If there was ever a director to humanize a Bible story, it would be an agnostic — so ready or not, here comes Ridley Scott’s take on Moses in Exodus: Gods and Kings. I’m not much for religion myself either, so I was very interested to see how Scott would present the story of the famed Egyptian and his mission to free his people. Delivering on a grand scale, Scott has teamed up with four writers to give a far more realistic depiction of ancient times and question whether Moses was in fact, following orders from God, or simply suffering a concussion. Does he give any kind of answer? Thankfully, he leaves a few things up to the viewer.

Exodus, Exodus: Gods and Kings, Christian Bale, Joel Edgerton, Sigourney Weaver, Ridley Scott, John Turturro, Aaron Paul, Ben Kingsley, María ValverdeIn 1300 BC, Memphis, Egypt, Moses (Christian Bale) and Ramses (Joel Edgerton) love each other as brothers. Taken in as a baby by Seti (John Torturro), and now grown, Moses and Ramses fight side-by-side, and are even given each other’s swords as gifts after a prophecy proclaims that one will save the other during battle and become a great leader. During a trip to Pithom, while meeting with Viceroy Hegep (Ben Mendelsohn), a slave named Joshua (Aaron Paul) leads Moses to speak with Nun (Ben Kingsley), who informs him he is Hebrew, sent by his sister Miriam (Tara Fitzgerald) down the river, to be raised by the Pharaohs. Disbelieving Nun’s story, he returns to Memphis to find Seti on his deathbed.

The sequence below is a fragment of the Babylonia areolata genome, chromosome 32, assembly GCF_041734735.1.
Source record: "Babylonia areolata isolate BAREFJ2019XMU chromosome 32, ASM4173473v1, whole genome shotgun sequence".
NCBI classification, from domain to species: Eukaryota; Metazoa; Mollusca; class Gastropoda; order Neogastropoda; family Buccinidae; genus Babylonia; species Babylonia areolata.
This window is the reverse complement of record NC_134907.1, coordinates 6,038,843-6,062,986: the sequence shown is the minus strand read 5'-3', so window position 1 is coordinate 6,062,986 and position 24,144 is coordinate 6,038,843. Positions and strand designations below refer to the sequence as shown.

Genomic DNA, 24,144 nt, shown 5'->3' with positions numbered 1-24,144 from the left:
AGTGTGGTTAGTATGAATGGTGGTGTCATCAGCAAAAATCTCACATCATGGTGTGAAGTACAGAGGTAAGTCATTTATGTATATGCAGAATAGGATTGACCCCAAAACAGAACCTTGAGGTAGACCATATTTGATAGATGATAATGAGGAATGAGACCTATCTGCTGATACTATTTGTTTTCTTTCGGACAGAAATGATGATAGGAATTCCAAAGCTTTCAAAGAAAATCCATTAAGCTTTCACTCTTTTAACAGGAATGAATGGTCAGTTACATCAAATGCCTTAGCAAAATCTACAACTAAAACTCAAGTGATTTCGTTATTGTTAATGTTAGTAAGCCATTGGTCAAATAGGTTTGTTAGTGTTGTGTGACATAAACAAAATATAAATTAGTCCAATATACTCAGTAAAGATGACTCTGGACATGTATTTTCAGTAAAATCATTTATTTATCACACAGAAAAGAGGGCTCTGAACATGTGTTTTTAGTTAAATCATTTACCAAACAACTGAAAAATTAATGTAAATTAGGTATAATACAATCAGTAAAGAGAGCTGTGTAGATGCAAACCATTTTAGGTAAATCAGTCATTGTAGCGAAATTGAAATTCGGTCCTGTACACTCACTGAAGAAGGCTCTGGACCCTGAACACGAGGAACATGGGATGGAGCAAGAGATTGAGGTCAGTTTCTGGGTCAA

After Seti passes, Hegep shows up to inform Ramses about Moses’s true lineage and Queen Tuya (Sigourney Weaver) has him ostracized. While traveling through the desert, Moses winds up in Midian, where he takes a wife in Zipporah (Maria Valverde). Nine years later, Moses is rounding up some sheep on God’s Mountain and hits his head during a landslide. Here, he has a vision, of a burning bush and a messenger of God in the form of a boy named Malak (Isaac Andrews). Now, Moses must step up to save his Hebrew people, teaching them the art of war to attack the Egyptians prompting Malak to unleash the 10 plagues before the final mass exodus leads them all to the Red Sea for one final showdown.